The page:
Tuesday, July 05, 2011

Early orangutan researcher Galdikas announces new "cruise expedition"

Birute Galdikas with young orangutan. Photo: Irwin Fedriansyah

John Bordsen, travel writer for the Charlotte Observer, published on July 3 a brief interview with Birute Galdikas about her work with the orangutans of Borneo. Decades ago, Galdikas was one of three women sent by famed anthropologist Louis Leakey to research the world's great apes: Jane Goodall pioneered the study of wild chimpanzees and Dian Fossey pursued wild gorillas, both projects in Africa. As a young woman, Galdikas took off to Borneo (tropical island in Southeast Asia) to study the natural behavior of orangutans in their native forests. For a summary of the research of all three woman, see Sy Montgomery's excellent book Walking with the Great Apes.\ Another great read, about a North American journalist's search for Birute Galdikas on Borneo, is A Dark Place in the Jungle by Linda Spalding.

I visited Indonesian wildlife markets; illegal sale of baby orangutans rampant

Fossey was killed on site in Africa (by poachers?), but Goodall and Galdikas have maintained a lifelong commitment to chimps and orangutans, respectively. At some point during her career, Galdikas' forest research morphed into rescuing orphaned orangutans, as the forests of their native islands have been plundered by timber interests and the palm-oil industry. Mother orangutans are often killed when they're in the way of commercial development, in fact are often killed to obtain their offspring. A baby orangutan can bring tens of thousands of dollars in the blackmarket pet trade. I learned that, first hand, while posing as a tourist in the illegal wildlife markets of Jakarta last summer. I was offered a baby orangutan in the Jakarta market of Pramuka, although more often orangutan sales occur in backwoods and sequestered locations to avoid any risk of prosecution. For more about the specifics of my interactions with traders, see my post: Laws flaunted: flourishing pet trade threatens orangutans's survival

I traveled through Borneo and Sumatra last summer investigating...

the conservation efforts for orangutans, whose numbers are dwindling as their habitat disappears. I was astonished at how much of the tropical forests of these lush islands is already gone. So sad, because these Southeast Asian islands have been among the most bio-diverse sites in the world. More posts, and pix, from my travels in orangutan habitat:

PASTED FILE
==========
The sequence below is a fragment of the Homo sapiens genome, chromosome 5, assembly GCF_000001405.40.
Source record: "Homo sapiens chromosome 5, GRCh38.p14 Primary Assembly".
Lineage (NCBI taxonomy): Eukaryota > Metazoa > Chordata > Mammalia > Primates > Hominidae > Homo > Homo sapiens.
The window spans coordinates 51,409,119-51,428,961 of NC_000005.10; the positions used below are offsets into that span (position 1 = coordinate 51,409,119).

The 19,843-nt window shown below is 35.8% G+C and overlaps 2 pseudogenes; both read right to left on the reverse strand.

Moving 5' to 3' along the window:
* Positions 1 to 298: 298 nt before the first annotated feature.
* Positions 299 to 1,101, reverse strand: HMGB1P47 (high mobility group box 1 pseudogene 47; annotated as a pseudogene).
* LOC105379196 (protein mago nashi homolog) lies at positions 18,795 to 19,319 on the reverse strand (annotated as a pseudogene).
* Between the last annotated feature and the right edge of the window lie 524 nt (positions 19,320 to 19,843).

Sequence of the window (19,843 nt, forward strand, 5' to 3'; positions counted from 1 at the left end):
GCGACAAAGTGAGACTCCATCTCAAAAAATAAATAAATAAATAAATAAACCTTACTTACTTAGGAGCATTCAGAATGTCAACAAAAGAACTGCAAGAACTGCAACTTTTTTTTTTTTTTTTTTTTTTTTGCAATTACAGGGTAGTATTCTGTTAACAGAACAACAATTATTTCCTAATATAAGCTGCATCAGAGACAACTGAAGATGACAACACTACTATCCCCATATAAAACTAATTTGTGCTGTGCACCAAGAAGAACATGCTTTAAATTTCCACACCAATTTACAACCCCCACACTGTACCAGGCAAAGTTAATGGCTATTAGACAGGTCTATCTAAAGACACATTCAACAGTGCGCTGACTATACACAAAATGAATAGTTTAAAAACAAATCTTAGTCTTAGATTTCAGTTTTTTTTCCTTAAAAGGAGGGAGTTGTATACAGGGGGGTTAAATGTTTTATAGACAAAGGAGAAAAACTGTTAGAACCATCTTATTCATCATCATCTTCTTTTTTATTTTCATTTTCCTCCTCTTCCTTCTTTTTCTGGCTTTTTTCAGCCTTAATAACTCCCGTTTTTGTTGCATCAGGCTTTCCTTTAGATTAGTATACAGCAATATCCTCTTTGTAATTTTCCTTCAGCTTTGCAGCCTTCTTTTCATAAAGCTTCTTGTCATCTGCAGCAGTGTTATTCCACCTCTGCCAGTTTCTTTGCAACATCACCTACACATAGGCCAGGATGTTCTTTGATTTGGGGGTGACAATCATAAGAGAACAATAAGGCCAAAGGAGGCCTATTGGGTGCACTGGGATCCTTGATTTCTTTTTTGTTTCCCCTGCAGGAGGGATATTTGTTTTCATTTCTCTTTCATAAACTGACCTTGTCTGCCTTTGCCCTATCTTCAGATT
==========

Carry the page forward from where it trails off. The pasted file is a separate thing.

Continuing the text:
My search for wild orangutans on Borneo and Sumatra
Hunting may threaten orangutans even more than habitat loss

Galdikas' 10-day expedition for tourists next year

Anyway, early next year, Galdikas will lead a 10-day "Indonesian Interlude" cruise expedition to two of her research stations in Borneo (see Orangutan.Travel.or Fronteirs.Elegant Journeys to learn more about the trips).

Protecting apes and other wildlife

Trapping, shooting, eating, and selling wildlife are long-held traditions in forest cultures. Solutions must involve enforcement of local laws protecting forests and wildlife, and enforcement of penalties. That's something that's not happening right now in developing countries. But it must if orangutans, gorillas, chimpanzees, tigers, and thousands of other species are to survive this century. Many organizations are busy, on site, trying to make it happen. In Southeast Asia, TRAFFIC and Greenpeace are working hard to turn things around.

What can you do?

Support some of the NGOs who are making the most progress in protecting orangutans from illegal hunting and trade and who are fighting to protect Southeast Asia's remaining forests from destruction. And working to rehabilitate orphaned orangutans.

These are some of the best:

Orangutan Outreach
Greenpeace International
TRAFFIC: the wildlife trade monitoring network
ProFauna (an Indonesian NGO that helped me in Jakarta by providing a local guide to go with me to the markets)
Sumatran Orangutan Society
World Wildlife
Rainforest Action Network
Earth Pulp and Paper

Some of my previous posts on conservation in Southeast Asia:

Some of my previous posts on wildlife smuggling around the world:

Monkeys and parrots pouring from the jungle. September, 2008
The U.S. imports 20,000 primates per year. February, 2010
The great apes are losing ground. March, 2010

Some of my previous posts about deforestation:

Orangutans dwindle as Borneo, Sumatra converted to palm-oil plantations August 3, 2010
Wild tigers are in trouble October 4, 2010
Plush toilet paper flushes old forests. September 26, 2009

Keywords: orangutan orphans orangutans poaching Borneo Sumatra Galdikas 10 day expedition Indonesian Interlude Camp Leakey deforestation palm-oil industry

1 comment:

Manhattan Air Conditioning Service said...

This is very bad that the very rich preserves of animal resource that we have is being extinguished for the greed of money of some.What they do not realize that they restore the balance in nature and help it co exist happily.